Focal length is 60mm (equivalent to 90mm) 190g / 6.7oz. Weight:
In this guide to the best lenses for the Sony a6000, Sigma throws a bit of a curveball. Remember that you don’t always have to buy lenses for your camera from the same brand.
If this lens didn’t exist, I wouldn’t have thought twice about adding the Sony 50mm f/1.8 OSS lens. It’s faster, has image stabilization, and is a great deal now that the price has dropped to less than $300. But this Sigma has changed everything…
The best portrait lens for the Sony a6000 is the Sigma 60mm f/2.8 DN. With an APS-C equivalent focal length of 90mm, your subject will look in perfect proportion, with their features compressed like in real life (as opposed to distorted by a wide angle lens).
Medium telephoto focal lengths like this one let you stand about 6 feet away from your subject and still fill the frame of your viewfinder with their head and shoulders for a flattering head shot.
Does that mean that this Sigma is only good for taking pictures of people? Not at all. It just means that you’ll need to be able to stand back far enough to fit everything in your frame. When taking pictures of landscapes, telephoto lenses can be used to make the scene look more compact and beautiful. For example, they can make the mountains in the background look closer to something in the foreground.
Even though it’s built well, the Sigma 60mm f/2.8 DN is pretty light, which makes it a great prime lens to pair with your Sony a6000.
Being light also means that focusing is quiet and doesn’t get in the way, which is something that video shooters will like.
Images taken with the Sigma 60mm f/2.8 DN are very sharp and have a lot of contrast right out of the camera. The colors are also very bright. When you combine the focal length and the f/2.8 aperture, you get a beautiful, creamy bokeh that helps separate your subject from the background.
There is no vignetting, distortion, or chromatic aberration that can be seen… Basically, this means that your photos will look pretty good, and you won’t have to do much to them in Lightroom afterward.
As for the price, this impressive little lens costs just under $250. It is by far the best value lens you can put on your Sony a6000. (Click here to see some more of the best Sigma lenses.)
Note that this lens is also available with a different mount for micro-four-third cameras. When you order, check the box that says “Sony NEX” to make sure you get the right one for your Sony a6000. You can also get it in black or silver.
3. Sony FE 28-70mm f/3.5-5.6 OSS
Length of the lens: 28-70mm zoom (equivalent to 40-105mm) 295g (10.5oz) (10.5oz.) Weight:
The ‘FE’ instead of the letter ‘E’ in the name of this zoom lens means that it is made for professional full-frame Sony E-mount cameras. It comes with the Sony a7 camera as part of a kit lens. So why do I say that it’s one of the best Sony a6000 lenses?
Normally, I wouldn’t suggest buying an expensive zoom lens made for full frame cameras to use on a cropped sensor body like the Sony a6000. But the rules don’t apply with the high-quality Sony FE 28-70mm f/3.5-5.6 OSS.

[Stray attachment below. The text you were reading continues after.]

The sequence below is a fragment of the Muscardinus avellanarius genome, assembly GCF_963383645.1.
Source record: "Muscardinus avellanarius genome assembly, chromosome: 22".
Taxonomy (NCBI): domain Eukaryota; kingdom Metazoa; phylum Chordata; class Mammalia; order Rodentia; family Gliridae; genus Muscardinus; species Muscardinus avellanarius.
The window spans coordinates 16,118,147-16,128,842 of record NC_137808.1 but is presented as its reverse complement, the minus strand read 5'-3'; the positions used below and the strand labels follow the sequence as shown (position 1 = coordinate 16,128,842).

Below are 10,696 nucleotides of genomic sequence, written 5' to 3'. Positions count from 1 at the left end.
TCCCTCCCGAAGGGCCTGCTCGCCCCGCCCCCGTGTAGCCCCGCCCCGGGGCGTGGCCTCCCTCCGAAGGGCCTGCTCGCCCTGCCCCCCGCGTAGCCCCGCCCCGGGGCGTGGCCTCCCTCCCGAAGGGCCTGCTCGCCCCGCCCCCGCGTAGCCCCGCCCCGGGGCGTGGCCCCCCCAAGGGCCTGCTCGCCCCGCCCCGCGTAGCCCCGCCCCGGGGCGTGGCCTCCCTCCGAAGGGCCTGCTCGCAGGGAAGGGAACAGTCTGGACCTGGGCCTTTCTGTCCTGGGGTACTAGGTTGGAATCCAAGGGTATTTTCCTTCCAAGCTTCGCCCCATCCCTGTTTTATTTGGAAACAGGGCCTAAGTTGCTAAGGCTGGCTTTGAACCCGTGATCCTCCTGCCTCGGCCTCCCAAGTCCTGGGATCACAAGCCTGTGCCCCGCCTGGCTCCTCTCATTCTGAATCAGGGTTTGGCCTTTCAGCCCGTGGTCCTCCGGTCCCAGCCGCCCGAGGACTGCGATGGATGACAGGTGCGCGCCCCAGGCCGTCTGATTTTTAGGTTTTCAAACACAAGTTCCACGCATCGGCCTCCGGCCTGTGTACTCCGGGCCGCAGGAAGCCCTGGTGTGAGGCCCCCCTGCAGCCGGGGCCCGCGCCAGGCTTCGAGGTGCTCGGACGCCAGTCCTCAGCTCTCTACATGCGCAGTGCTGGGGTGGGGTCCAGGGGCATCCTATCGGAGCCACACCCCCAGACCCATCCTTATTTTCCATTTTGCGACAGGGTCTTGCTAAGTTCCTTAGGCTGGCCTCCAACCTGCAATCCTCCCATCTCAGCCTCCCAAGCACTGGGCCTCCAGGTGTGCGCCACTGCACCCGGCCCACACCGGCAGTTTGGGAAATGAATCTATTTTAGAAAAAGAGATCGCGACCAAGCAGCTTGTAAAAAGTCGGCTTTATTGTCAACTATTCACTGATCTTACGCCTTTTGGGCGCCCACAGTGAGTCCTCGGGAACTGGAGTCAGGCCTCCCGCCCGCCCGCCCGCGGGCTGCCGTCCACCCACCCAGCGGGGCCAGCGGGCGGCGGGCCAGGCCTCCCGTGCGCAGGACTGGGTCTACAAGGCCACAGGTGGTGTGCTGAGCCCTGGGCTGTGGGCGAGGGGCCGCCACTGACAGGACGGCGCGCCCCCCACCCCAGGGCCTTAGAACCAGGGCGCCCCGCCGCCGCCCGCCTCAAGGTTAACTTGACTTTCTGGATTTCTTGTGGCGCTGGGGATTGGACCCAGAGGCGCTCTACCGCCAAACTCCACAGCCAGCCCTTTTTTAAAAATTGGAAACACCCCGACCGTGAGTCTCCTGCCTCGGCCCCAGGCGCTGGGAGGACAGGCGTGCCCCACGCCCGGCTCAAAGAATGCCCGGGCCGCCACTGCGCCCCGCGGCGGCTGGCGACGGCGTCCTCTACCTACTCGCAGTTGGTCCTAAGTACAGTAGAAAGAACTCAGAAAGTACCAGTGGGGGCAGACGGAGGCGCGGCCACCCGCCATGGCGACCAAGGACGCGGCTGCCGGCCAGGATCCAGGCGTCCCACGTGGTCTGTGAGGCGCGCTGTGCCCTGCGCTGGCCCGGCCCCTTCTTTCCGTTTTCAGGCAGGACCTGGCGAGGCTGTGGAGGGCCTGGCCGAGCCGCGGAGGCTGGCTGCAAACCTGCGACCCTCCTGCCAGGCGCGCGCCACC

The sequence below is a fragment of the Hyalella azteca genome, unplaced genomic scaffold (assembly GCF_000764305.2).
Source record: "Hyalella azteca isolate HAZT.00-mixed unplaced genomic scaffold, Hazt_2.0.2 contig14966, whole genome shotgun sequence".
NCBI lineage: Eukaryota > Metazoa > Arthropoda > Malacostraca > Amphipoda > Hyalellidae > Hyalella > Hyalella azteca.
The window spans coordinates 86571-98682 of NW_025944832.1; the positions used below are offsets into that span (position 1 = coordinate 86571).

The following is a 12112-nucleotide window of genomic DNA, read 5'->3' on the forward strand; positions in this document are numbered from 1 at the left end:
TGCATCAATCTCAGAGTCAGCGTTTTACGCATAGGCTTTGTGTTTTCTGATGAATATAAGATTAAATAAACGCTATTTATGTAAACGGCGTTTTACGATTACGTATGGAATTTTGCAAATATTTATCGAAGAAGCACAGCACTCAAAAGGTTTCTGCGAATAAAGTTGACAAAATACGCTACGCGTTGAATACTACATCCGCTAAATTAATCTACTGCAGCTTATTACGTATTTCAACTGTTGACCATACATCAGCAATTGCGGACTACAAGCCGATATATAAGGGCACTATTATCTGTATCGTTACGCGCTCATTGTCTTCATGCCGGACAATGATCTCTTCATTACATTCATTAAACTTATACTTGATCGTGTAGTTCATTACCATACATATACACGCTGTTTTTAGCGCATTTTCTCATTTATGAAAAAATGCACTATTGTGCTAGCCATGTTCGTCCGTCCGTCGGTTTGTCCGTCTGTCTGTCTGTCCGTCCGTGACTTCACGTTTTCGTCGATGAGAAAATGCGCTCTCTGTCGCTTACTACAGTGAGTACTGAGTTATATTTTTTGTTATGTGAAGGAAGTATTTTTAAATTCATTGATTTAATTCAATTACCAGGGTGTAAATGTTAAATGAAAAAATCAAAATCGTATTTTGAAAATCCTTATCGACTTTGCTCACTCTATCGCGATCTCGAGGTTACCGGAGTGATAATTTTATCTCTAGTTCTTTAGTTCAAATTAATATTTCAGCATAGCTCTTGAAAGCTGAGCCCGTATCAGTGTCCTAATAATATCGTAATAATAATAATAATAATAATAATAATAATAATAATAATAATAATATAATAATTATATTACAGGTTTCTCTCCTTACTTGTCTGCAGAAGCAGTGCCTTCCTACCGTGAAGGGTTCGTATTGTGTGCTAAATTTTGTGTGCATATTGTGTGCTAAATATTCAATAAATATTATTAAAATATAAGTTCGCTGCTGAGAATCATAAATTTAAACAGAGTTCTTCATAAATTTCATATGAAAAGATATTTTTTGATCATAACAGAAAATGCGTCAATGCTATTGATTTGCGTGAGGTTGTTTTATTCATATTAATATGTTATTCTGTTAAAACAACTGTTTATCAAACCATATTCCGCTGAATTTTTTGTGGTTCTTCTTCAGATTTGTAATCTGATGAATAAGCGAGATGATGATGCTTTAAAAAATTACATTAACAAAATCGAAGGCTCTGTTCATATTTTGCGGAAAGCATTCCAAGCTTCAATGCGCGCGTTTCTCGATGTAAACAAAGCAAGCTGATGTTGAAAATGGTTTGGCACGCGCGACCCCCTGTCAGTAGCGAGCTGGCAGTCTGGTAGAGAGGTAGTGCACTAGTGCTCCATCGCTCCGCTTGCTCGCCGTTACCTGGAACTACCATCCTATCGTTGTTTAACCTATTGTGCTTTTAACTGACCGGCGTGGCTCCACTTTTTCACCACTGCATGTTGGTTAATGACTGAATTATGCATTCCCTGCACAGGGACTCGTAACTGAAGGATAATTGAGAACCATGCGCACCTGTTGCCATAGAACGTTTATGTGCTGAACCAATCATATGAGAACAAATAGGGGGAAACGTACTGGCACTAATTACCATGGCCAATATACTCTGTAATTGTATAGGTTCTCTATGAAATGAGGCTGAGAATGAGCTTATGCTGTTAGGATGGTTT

This Sony zoom lens is a great deal at less than $300, and it works perfectly with the Sony a6000. It also means that if you ever decide to upgrade to a full frame Sony, you’ll already have your first great lens in your camera bag.
The 40-105mm equivalent focal length of the Sony FE 28-70mm f/3.5-5.6 OSS zoom makes it great for photographing children or sports where the distance between the subject and the camera changes often.
If you put a full frame lens on a camera with a cropped sensor, the edges of the lens won’t be used. This “missing width” might be a problem on wide-angle lenses, but on longer lenses like this one, it doesn’t really matter.
As an added bonus, when you use the Sony FE 28-70mm f/3.5-5.6 OSS on a Sony a6000, you are actually “cropping” the edges of the frame, which gets rid of any softness around the edges that might have been there on a full frame camera. Make sense?!
As you might expect from a lens made for pro-grade full frame cameras, the image quality is very good. It’s sharp, has good contrast, and makes great bokeh. This is less because of the aperture and more because of the focal lengths you’ll be shooting at.
When it comes to aperture, f/3.5-5.6 won’t let you shoot much after dark without a flash. But I’m glad that Sony’s great Optical Steady Shot feature is built in. This feature corrects for small hand movements that are common when shooting at longer focal lengths and can cause blurry images.
Weather sealing is another nice thing about the Sony FE 28-70mm f/3.5-5.6 OSS, but you won’t be able to use it with the Sony a6000 because it doesn’t have it. But a weather-sealed lens is also built to last, no matter what kind of camera body you put it on.
If you want a great zoom lens for your Sony a6000 that won’t break the bank, this little beauty is it.
4. Rokinon 12mm f/2 NCS
Length of the lens: 12mm (equivalent to 18mm) 245g (8.64oz) (8.64oz.) Weight:
After you have a small fast prime lens and a telephoto zoom lens for your Sony E-Mount camera, you’ll want a wide-angle lens… or, in this case, a lens with a very wide angle.